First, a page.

papal
6th December 2008, 08:41 AM
You don't need to reboot to test or use edits to fstab. In fact you don't want to because of precisely what happened to you. Just use a mount -a to test (you can also use the device name of course, I just find -a is quick and easy). If it complains, fix it, if it's good well, not only is it now mounted and ready to go, but it'll work on the next reboot (when you have to reboot for legitimate reasons).

stevea
6th December 2008, 10:07 AM
Re-install later, I'm extremely hesitant to edit fstab ever again. The fstab in F10 (X64) is a lot harder to understand than the fstab in F9.
The reason I'm so hesitant is that the previous 2 times that I edited fstab I got a fatal crash upon startup, and nothing I knew how to do worked except for a complete clean re-install.

Daverj gave solid advise. The fstab should look like this:


#
# /etc/fstab
# Created by anaconda on Fri Dec 5 22:50:45 2008
#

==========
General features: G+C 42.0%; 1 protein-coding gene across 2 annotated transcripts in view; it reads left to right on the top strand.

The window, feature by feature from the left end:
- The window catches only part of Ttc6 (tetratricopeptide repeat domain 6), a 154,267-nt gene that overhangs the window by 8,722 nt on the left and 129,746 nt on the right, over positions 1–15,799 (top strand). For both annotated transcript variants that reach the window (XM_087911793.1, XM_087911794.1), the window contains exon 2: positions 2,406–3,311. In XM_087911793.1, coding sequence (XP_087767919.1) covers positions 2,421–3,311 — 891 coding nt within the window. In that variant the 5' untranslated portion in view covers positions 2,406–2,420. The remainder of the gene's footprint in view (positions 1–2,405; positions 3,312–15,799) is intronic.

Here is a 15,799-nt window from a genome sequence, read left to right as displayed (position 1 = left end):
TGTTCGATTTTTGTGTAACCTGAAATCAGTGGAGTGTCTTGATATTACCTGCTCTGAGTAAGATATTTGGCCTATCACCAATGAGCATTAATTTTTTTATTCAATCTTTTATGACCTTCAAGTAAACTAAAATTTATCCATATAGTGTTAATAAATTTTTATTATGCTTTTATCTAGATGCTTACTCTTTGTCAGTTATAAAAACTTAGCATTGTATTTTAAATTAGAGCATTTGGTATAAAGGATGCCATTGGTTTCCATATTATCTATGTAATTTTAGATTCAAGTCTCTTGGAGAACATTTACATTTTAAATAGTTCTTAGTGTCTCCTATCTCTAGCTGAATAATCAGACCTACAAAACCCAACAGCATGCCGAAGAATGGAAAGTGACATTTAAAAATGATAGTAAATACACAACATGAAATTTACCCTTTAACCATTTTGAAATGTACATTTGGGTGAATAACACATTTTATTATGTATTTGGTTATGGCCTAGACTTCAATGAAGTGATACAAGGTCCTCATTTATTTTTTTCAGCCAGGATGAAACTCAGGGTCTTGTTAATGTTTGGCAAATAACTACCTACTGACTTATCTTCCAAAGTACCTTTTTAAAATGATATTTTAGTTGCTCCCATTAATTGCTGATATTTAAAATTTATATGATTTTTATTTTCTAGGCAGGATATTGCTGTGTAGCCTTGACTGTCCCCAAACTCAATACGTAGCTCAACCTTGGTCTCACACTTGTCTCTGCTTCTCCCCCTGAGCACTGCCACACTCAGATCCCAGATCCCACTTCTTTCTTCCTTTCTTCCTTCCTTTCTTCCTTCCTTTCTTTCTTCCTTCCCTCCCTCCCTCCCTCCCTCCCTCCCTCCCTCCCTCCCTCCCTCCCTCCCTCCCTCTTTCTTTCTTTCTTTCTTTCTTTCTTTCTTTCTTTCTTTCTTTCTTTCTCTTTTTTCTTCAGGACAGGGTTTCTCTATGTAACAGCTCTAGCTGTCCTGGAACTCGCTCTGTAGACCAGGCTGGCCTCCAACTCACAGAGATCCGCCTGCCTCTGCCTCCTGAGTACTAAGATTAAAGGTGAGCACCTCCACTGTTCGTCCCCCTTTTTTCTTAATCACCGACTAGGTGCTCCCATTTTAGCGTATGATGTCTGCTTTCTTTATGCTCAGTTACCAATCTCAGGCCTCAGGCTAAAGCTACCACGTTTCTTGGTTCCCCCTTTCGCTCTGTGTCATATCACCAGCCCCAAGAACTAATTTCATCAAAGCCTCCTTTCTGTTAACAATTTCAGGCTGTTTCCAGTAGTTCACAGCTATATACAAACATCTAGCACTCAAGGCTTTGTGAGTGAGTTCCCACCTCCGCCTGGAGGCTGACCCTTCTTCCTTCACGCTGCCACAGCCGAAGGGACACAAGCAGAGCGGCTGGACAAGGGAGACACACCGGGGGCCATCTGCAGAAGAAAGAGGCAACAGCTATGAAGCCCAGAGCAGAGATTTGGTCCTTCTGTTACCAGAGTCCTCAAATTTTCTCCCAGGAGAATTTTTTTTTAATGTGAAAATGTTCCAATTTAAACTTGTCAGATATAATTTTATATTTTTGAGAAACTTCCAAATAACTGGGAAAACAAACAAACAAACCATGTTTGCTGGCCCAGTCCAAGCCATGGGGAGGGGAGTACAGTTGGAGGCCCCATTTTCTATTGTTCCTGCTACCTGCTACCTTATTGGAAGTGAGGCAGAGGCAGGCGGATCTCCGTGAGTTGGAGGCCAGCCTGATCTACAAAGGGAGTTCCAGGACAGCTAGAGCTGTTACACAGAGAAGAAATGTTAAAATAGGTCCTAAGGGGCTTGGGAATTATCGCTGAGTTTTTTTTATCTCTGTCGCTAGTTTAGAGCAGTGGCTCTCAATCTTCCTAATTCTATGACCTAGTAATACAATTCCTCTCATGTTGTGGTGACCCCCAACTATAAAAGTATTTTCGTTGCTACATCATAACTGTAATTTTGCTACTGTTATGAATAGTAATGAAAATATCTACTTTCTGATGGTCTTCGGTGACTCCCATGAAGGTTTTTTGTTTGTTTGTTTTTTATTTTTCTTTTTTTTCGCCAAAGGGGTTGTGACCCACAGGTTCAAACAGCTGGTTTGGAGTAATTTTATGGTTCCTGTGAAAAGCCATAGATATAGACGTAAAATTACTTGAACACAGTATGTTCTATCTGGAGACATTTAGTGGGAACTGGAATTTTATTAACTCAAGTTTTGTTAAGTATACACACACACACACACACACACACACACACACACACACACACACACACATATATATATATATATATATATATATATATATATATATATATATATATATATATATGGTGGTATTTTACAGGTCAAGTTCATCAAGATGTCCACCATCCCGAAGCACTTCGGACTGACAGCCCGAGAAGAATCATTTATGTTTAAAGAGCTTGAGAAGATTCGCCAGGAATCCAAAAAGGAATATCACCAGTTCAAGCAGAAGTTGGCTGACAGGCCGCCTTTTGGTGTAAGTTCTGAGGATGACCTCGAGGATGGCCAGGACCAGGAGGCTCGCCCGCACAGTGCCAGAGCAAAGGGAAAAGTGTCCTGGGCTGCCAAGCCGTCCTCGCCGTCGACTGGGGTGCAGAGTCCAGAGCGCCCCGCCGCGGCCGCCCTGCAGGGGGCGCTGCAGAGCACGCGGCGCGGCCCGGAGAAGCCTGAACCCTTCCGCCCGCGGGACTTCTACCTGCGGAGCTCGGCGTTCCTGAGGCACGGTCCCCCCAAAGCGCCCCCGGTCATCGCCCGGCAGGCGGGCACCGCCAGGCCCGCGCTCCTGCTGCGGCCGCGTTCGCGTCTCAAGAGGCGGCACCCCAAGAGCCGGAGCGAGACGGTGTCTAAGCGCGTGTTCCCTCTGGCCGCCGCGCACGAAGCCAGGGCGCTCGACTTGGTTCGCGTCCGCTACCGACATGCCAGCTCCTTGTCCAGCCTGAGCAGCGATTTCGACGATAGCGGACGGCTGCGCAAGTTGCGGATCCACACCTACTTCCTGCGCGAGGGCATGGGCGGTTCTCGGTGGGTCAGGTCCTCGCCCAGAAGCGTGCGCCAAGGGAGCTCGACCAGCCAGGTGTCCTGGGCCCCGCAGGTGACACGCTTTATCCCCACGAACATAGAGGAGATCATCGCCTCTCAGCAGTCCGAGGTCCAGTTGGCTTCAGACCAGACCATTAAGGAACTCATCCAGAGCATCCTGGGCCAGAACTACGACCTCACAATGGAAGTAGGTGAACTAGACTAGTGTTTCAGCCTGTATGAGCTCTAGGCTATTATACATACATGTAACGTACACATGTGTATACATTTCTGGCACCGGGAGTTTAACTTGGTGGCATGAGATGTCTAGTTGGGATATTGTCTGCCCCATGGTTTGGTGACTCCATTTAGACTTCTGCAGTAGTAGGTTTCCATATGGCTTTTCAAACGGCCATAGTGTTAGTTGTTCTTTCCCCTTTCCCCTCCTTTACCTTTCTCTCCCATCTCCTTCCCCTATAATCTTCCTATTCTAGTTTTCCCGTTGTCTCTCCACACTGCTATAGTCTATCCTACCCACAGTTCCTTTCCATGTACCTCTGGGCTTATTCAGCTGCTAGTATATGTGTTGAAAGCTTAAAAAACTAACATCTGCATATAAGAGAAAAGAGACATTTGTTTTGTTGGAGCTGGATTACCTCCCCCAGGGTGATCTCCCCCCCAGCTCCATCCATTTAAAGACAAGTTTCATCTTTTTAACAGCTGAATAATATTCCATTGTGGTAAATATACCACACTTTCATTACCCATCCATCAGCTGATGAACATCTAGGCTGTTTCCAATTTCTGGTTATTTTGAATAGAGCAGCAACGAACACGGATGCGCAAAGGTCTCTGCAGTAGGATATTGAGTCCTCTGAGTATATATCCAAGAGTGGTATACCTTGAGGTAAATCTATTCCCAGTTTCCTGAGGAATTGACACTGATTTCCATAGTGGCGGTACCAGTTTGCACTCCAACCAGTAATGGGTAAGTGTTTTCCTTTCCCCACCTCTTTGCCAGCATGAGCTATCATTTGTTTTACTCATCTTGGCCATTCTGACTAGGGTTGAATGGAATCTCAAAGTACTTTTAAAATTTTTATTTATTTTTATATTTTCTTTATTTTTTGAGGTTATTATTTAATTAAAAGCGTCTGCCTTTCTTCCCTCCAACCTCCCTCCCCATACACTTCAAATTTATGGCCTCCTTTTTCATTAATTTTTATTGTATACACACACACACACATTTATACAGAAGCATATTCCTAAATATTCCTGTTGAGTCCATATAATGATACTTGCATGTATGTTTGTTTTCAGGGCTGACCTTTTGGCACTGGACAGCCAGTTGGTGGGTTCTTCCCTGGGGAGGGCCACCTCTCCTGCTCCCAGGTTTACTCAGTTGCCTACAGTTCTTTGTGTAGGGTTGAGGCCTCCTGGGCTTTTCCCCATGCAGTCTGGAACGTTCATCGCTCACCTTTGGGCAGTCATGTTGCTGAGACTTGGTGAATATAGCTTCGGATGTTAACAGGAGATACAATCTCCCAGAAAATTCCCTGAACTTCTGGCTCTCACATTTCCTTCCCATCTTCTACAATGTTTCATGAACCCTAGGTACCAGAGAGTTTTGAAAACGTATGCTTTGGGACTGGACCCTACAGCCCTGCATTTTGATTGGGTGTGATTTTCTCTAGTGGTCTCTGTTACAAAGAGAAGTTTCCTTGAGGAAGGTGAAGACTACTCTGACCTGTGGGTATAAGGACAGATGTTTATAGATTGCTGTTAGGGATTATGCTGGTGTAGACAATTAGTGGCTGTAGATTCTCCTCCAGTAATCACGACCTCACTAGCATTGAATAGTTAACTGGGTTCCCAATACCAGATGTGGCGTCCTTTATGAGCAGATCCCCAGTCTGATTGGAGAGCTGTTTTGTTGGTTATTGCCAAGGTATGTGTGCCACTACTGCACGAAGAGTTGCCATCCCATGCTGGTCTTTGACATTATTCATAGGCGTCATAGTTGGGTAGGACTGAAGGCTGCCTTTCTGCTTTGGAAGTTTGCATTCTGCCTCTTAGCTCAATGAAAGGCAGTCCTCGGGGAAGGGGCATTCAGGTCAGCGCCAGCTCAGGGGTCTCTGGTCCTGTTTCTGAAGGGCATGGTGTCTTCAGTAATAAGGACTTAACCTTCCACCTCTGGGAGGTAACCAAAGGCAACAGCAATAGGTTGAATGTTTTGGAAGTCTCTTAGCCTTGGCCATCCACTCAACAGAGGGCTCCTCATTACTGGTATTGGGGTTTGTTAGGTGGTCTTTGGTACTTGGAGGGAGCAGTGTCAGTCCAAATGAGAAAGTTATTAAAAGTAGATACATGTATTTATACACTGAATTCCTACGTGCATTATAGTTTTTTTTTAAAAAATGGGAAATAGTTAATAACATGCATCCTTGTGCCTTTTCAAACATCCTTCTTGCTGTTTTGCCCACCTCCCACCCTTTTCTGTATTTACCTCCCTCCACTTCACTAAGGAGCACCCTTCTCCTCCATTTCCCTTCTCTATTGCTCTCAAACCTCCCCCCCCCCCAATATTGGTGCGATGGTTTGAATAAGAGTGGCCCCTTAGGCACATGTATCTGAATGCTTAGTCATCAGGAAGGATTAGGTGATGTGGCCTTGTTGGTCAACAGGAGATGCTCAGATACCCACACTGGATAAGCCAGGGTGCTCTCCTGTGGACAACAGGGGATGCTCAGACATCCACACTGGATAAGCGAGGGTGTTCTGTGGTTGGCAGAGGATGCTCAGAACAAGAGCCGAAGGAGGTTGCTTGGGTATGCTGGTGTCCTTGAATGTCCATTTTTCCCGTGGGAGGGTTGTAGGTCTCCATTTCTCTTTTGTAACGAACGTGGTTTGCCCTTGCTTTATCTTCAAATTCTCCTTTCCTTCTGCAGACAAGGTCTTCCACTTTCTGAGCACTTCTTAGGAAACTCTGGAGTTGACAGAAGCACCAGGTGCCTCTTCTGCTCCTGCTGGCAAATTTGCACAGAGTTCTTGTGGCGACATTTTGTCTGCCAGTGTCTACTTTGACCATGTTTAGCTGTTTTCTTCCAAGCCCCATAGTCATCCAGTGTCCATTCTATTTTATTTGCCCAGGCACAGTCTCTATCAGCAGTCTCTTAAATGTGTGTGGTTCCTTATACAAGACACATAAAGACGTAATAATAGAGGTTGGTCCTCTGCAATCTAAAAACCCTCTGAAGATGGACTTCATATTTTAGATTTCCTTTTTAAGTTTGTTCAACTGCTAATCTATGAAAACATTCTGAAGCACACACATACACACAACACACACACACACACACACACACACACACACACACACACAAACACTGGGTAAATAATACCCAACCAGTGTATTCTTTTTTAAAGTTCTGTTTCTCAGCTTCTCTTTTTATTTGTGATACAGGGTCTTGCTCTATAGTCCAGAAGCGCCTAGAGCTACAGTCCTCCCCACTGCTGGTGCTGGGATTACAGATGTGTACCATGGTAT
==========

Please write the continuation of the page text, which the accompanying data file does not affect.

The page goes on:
# Accessible filesystems, by reference, are maintained under '/dev/disk'
# See man pages fstab(5), findfs(8), mount(8) and/or vol_id(8) for more info
#
UUID=2e3b881f-9aa6-4429-84ee-218d6faaa7c8 / ext3 defaults 1 1
tmpfs /dev/shm tmpfs defaults 0 0
devpts /dev/pts devpts gid=5,mode=620 0 0
sysfs /sys sysfs defaults 0 0
proc /proc proc defaults 0 0
UUID=f0ced6ca-3bf8-475e-a9cb-62cbb3a46ae8 swap swap defaults 0 0
/dev/sdb1 /home ext3 defaults 1 2


Since you had a problem let's try another approach first.

As root try these commands:
mkdir /tmp/mp
mount -t ext3 /dev/sdb1 /tmp/mp
If that works then do "umount /tmp/mp", edit the fstab as above, then try "mount -a" no reboot necessary.

BenTrein
6th December 2008, 01:36 PM
Thanks for that. It worked.

After trying that, I did a reboot though - needed to go shopping according to the wife - and upon startup I suddenly found all sdb disks on my desktop (1 and 2), automounted. So now I have my home directory linked to the sdb disk, and a seperate disk icon linked to the same thing. Any ideas how to get that icon to hide/disappear? But hey, better two icons to the same place than none! :)

Edit: After another reboot, I have another problem... The mounted drives are on the desktop, and the home disk icon is gone; only the home folder icon is there. All fine so far. However, I had a few things saved on the desktop (a folder with pictures I needed to sort out). They are no longer on the desktop; possibly because now a new desktop folder has been assigned. Is there anywhere I can find the old desktop folder and retrieve those pics?